Restricted Research - Award List, Note/Discussion Page

Fiscal Year: 2014

2069  The University of Texas at San Antonio  (23629)

Principal Investigator: Zawacki, Tina

Total Amount of Contract, Award, or Gift (Annual before 2011): $ 361,250

Exceeds $250,000 (Is it flagged?): Yes

Start and End Dates: 3/1/11 <> 2/28/15

Restricted Research: YES

Academic Discipline: PSYCHOLOGY DEPARTMENT  

Department, Center, School, or Institute: Center for Research and Training in the Sciences (CRTS)  

Title of Contract, Award, or Gift: Alcohol, Relationships and Risk: Women and HIV

Name of Granting or Contracting Agency/Entity: National Institutes of Health
CFDA Link: HHS
93.279

Program Title: none
CFDA Linked: Drug Abuse and Addiction Research Programs

Note:

The goal of the proposed research is to reduce women's HIV infection by delineating the mechanisms through which alcohol affects sex risk reduction behavioral skills. Rates of sexual risk taking behavior remain high among women who have sex with men. Survey research suggests that young women are not skilled at behaviors that reduce sex risk, and alcohol consumption may further impair these behavioral skills. Although previous studies have contributed valuable information about alcohol's relationship to sexual risk taking, there is a paucity of experimental research involving actual behavioral responses during social interactions. The proposed study utilizes experimental methods in order to investigate alcohol's effects on women's behavioral skills at negotiating condom use during a face-to-face role-play with an opposite-sex actor. The theoretical underpinnings of the proposed research are the Cognitive Mediation Model of Sexual Decision Making (Norris, Masters, & Zawacki, 2004), Alcohol Myopia Theory (Taylor & Leonard, 1983), and Alcohol Expectancy Theory (MacAndrew & Edgerton, 1969). Intoxication of participants and characteristics of the role-play contexts are manipulated in a series of 3 proposed laboratory experiments. Each laboratory session will be videotaped and coded in order to assess participants' sex risk reduction behavior during the role-play. Self-report dependent measures will assess constructs of a recently developed Cognitive Mediation Model so that its utility in explaining alcohol-involved sexual risk taking can be tested. Prior to the laboratory session, participants' alcohol expectancies and relationship motivation will be assessed as a potential moderator of alcohol's effects on participants' negotiation behavior and cognitive model variables. The study paradigm was designed to simulate real situations in which safer-sex negotiations commonly occur. The results can be used to develop prevention programs that reduce women's sexual risk taking when drinking. These results will be most informative for prevention programs targeting young women who have sex with men, who are a group at particular risk for negative outcomes of sexual risk taking such as HIV transmission.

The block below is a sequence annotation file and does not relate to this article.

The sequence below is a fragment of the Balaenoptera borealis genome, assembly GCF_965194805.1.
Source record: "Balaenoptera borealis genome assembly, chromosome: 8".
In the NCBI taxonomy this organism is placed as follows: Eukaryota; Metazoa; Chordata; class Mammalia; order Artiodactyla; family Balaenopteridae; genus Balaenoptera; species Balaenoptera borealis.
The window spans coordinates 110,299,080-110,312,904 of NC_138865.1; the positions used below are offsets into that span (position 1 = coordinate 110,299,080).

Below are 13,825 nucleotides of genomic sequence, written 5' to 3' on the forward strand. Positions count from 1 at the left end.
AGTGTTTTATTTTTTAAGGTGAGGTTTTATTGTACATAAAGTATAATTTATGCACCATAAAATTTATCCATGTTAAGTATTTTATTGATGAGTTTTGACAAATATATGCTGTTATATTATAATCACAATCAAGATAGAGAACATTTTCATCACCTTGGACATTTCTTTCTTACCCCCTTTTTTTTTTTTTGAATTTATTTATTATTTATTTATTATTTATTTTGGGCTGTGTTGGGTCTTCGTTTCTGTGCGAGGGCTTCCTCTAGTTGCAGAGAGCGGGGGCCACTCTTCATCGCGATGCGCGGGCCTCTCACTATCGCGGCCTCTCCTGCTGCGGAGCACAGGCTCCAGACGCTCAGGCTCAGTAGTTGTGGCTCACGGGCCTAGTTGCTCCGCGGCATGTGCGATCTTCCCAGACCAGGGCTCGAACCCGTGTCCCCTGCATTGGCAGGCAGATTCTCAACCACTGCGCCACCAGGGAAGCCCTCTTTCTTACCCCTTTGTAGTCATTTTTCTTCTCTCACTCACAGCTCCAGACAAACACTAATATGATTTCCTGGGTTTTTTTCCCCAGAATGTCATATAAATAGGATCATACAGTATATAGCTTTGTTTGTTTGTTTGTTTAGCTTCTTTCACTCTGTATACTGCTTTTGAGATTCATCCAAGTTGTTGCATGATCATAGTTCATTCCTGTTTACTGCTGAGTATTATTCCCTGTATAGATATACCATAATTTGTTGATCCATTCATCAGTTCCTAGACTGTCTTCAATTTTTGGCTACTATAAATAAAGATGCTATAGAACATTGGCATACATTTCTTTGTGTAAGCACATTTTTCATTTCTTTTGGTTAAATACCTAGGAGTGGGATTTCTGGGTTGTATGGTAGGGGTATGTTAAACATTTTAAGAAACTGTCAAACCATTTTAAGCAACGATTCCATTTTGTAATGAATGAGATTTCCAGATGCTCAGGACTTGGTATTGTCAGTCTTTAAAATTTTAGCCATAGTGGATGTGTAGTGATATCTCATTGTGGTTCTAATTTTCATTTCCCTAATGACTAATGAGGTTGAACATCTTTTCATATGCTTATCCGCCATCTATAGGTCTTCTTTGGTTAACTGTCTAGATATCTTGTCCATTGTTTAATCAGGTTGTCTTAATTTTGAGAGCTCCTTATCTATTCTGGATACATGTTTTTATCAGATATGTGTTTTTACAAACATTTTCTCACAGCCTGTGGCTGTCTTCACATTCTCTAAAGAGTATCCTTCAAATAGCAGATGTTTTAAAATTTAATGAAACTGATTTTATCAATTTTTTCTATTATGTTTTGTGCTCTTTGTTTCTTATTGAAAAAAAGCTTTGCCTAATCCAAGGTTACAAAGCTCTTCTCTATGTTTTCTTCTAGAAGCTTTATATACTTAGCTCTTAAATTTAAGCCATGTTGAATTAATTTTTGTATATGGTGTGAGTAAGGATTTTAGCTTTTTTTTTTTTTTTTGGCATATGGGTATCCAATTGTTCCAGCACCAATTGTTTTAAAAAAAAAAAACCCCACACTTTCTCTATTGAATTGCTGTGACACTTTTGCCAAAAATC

Discussion: No discussion notes

 

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